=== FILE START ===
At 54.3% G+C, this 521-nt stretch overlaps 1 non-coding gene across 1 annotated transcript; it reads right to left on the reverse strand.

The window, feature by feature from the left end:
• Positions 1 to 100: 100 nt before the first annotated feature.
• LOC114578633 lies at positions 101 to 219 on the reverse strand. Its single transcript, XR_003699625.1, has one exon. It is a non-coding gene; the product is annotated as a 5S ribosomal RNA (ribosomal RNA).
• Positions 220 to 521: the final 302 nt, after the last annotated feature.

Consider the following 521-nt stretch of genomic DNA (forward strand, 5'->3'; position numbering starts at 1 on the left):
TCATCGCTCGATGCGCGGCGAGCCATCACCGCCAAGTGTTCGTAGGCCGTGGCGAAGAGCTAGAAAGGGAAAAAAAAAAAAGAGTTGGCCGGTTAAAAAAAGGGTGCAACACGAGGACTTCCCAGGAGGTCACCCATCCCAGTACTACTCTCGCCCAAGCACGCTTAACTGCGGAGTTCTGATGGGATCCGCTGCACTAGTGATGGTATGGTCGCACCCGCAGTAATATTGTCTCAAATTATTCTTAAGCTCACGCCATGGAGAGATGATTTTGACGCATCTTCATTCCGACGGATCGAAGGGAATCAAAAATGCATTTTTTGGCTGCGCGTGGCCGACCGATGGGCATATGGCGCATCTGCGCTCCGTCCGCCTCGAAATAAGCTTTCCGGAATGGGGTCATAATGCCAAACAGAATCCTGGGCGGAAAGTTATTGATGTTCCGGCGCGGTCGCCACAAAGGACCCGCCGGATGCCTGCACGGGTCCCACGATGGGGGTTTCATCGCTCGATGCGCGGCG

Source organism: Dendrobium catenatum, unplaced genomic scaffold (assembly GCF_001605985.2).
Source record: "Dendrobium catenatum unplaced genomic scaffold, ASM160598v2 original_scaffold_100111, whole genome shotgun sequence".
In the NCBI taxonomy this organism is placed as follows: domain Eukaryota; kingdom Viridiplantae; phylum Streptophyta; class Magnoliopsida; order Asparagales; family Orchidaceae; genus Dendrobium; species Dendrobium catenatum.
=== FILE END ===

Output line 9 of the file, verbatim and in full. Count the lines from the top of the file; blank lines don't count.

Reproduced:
Source record: "Dendrobium catenatum unplaced genomic scaffold, ASM160598v2 original_scaffold_100111, whole genome shotgun sequence".